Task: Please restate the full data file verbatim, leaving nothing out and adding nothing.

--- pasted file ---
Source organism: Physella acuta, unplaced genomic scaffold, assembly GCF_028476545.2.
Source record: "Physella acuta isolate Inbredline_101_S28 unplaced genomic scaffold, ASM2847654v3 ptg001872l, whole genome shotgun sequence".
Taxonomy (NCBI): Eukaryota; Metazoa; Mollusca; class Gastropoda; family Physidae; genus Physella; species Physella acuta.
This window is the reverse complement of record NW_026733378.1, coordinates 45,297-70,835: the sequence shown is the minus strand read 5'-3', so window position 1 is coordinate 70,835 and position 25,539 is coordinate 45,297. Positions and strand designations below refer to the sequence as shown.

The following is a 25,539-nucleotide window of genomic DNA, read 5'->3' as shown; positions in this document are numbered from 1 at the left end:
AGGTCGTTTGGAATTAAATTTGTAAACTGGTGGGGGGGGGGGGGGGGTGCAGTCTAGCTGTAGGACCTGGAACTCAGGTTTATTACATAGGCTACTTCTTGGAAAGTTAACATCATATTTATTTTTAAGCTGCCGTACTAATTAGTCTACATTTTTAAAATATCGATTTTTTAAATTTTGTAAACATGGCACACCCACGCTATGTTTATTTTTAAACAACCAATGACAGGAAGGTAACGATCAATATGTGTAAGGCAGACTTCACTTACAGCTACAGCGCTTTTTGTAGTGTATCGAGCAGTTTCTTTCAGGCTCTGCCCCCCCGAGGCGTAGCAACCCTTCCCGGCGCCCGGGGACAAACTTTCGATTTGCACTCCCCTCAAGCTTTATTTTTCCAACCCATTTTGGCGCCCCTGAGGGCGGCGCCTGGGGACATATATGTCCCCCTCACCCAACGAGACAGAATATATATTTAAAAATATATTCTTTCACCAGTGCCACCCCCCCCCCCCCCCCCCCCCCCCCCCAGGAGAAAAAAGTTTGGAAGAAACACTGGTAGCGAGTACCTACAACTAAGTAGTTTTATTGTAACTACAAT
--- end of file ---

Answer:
Source organism: Physella acuta, unplaced genomic scaffold, assembly GCF_028476545.2.
Source record: "Physella acuta isolate Inbredline_101_S28 unplaced genomic scaffold, ASM2847654v3 ptg001872l, whole genome shotgun sequence".
Taxonomy (NCBI): Eukaryota; Metazoa; Mollusca; class Gastropoda; family Physidae; genus Physella; species Physella acuta.
This window is the reverse complement of record NW_026733378.1, coordinates 45,297-70,835: the sequence shown is the minus strand read 5'-3', so window position 1 is coordinate 70,835 and position 25,539 is coordinate 45,297. Positions and strand designations below refer to the sequence as shown.

The following is a 25,539-nucleotide window of genomic DNA, read 5'->3' as shown; positions in this document are numbered from 1 at the left end:
AGGTCGTTTGGAATTAAATTTGTAAACTGGTGGGGGGGGGGGGGGGGTGCAGTCTAGCTGTAGGACCTGGAACTCAGGTTTATTACATAGGCTACTTCTTGGAAAGTTAACATCATATTTATTTTTAAGCTGCCGTACTAATTAGTCTACATTTTTAAAATATCGATTTTTTAAATTTTGTAAACATGGCACACCCACGCTATGTTTATTTTTAAACAACCAATGACAGGAAGGTAACGATCAATATGTGTAAGGCAGACTTCACTTACAGCTACAGCGCTTTTTGTAGTGTATCGAGCAGTTTCTTTCAGGCTCTGCCCCCCCGAGGCGTAGCAACCCTTCCCGGCGCCCGGGGACAAACTTTCGATTTGCACTCCCCTCAAGCTTTATTTTTCCAACCCATTTTGGCGCCCCTGAGGGCGGCGCCTGGGGACATATATGTCCCCCTCACCCAACGAGACAGAATATATATTTAAAAATATATTCTTTCACCAGTGCCACCCCCCCCCCCCCCCCCCCCCCCCCCCAGGAGAAAAAAGTTTGGAAGAAACACTGGTAGCGAGTACCTACAACTAAGTAGTTTTATTGTAACTACAAT